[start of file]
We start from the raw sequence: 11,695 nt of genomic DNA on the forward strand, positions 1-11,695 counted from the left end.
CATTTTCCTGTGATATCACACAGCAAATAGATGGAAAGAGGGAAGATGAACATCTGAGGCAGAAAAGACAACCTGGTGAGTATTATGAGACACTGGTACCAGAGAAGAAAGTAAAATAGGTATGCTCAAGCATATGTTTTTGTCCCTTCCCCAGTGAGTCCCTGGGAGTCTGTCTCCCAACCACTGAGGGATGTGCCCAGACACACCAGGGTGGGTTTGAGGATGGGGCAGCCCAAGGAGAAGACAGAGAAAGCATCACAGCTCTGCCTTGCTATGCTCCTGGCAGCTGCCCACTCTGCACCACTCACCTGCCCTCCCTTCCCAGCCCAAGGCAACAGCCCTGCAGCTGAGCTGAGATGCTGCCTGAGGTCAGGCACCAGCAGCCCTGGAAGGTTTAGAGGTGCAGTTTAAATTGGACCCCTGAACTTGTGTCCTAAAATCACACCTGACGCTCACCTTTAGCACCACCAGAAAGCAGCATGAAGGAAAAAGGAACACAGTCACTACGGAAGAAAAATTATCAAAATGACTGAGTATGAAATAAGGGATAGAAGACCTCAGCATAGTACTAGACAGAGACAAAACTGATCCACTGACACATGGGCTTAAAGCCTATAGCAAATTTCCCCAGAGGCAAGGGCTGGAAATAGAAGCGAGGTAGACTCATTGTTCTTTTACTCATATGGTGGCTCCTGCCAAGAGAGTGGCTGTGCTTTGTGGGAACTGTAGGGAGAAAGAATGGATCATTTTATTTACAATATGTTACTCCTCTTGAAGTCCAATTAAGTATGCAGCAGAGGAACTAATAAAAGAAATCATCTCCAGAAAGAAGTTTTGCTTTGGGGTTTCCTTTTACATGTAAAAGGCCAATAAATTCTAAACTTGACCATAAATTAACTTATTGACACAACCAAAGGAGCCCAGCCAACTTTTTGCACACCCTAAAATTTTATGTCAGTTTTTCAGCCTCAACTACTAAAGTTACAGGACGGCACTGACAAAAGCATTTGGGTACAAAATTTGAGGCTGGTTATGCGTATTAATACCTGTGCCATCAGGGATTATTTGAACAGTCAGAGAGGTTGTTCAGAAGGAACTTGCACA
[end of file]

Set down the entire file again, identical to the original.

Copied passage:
We start from the raw sequence: 11,695 nt of genomic DNA on the forward strand, positions 1-11,695 counted from the left end.
CATTTTCCTGTGATATCACACAGCAAATAGATGGAAAGAGGGAAGATGAACATCTGAGGCAGAAAAGACAACCTGGTGAGTATTATGAGACACTGGTACCAGAGAAGAAAGTAAAATAGGTATGCTCAAGCATATGTTTTTGTCCCTTCCCCAGTGAGTCCCTGGGAGTCTGTCTCCCAACCACTGAGGGATGTGCCCAGACACACCAGGGTGGGTTTGAGGATGGGGCAGCCCAAGGAGAAGACAGAGAAAGCATCACAGCTCTGCCTTGCTATGCTCCTGGCAGCTGCCCACTCTGCACCACTCACCTGCCCTCCCTTCCCAGCCCAAGGCAACAGCCCTGCAGCTGAGCTGAGATGCTGCCTGAGGTCAGGCACCAGCAGCCCTGGAAGGTTTAGAGGTGCAGTTTAAATTGGACCCCTGAACTTGTGTCCTAAAATCACACCTGACGCTCACCTTTAGCACCACCAGAAAGCAGCATGAAGGAAAAAGGAACACAGTCACTACGGAAGAAAAATTATCAAAATGACTGAGTATGAAATAAGGGATAGAAGACCTCAGCATAGTACTAGACAGAGACAAAACTGATCCACTGACACATGGGCTTAAAGCCTATAGCAAATTTCCCCAGAGGCAAGGGCTGGAAATAGAAGCGAGGTAGACTCATTGTTCTTTTACTCATATGGTGGCTCCTGCCAAGAGAGTGGCTGTGCTTTGTGGGAACTGTAGGGAGAAAGAATGGATCATTTTATTTACAATATGTTACTCCTCTTGAAGTCCAATTAAGTATGCAGCAGAGGAACTAATAAAAGAAATCATCTCCAGAAAGAAGTTTTGCTTTGGGGTTTCCTTTTACATGTAAAAGGCCAATAAATTCTAAACTTGACCATAAATTAACTTATTGACACAACCAAAGGAGCCCAGCCAACTTTTTGCACACCCTAAAATTTTATGTCAGTTTTTCAGCCTCAACTACTAAAGTTACAGGACGGCACTGACAAAAGCATTTGGGTACAAAATTTGAGGCTGGTTATGCGTATTAATACCTGTGCCATCAGGGATTATTTGAACAGTCAGAGAGGTTGTTCAGAAGGAACTTGCACA